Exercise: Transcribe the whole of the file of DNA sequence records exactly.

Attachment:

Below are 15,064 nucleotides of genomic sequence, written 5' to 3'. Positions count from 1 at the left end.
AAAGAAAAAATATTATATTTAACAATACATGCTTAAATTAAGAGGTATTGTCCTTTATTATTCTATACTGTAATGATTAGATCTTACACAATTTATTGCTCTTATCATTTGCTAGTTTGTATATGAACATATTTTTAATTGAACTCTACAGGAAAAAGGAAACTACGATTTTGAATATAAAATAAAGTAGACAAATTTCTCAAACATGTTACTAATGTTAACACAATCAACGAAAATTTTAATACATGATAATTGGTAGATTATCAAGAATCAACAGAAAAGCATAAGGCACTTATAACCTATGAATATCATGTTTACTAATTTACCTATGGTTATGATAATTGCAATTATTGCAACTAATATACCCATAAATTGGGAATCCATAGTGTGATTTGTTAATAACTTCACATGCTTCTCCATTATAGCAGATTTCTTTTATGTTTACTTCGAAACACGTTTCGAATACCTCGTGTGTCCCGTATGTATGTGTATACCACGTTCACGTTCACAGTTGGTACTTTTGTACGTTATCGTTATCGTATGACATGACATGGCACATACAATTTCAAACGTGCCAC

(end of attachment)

Below are 15,064 nucleotides of genomic sequence, written 5' to 3'. Positions count from 1 at the left end.
AAAGAAAAAATATTATATTTAACAATACATGCTTAAATTAAGAGGTATTGTCCTTTATTATTCTATACTGTAATGATTAGATCTTACACAATTTATTGCTCTTATCATTTGCTAGTTTGTATATGAACATATTTTTAATTGAACTCTACAGGAAAAAGGAAACTACGATTTTGAATATAAAATAAAGTAGACAAATTTCTCAAACATGTTACTAATGTTAACACAATCAACGAAAATTTTAATACATGATAATTGGTAGATTATCAAGAATCAACAGAAAAGCATAAGGCACTTATAACCTATGAATATCATGTTTACTAATTTACCTATGGTTATGATAATTGCAATTATTGCAACTAATATACCCATAAATTGGGAATCCATAGTGTGATTTGTTAATAACTTCACATGCTTCTCCATTATAGCAGATTTCTTTTATGTTTACTTCGAAACACGTTTCGAATACCTCGTGTGTCCCGTATGTATGTGTATACCACGTTCACGTTCACAGTTGGTACTTTTGTACGTTATCGTTATCGTATGACATGACATGGCACATACAATTTCAAACGTGCCAC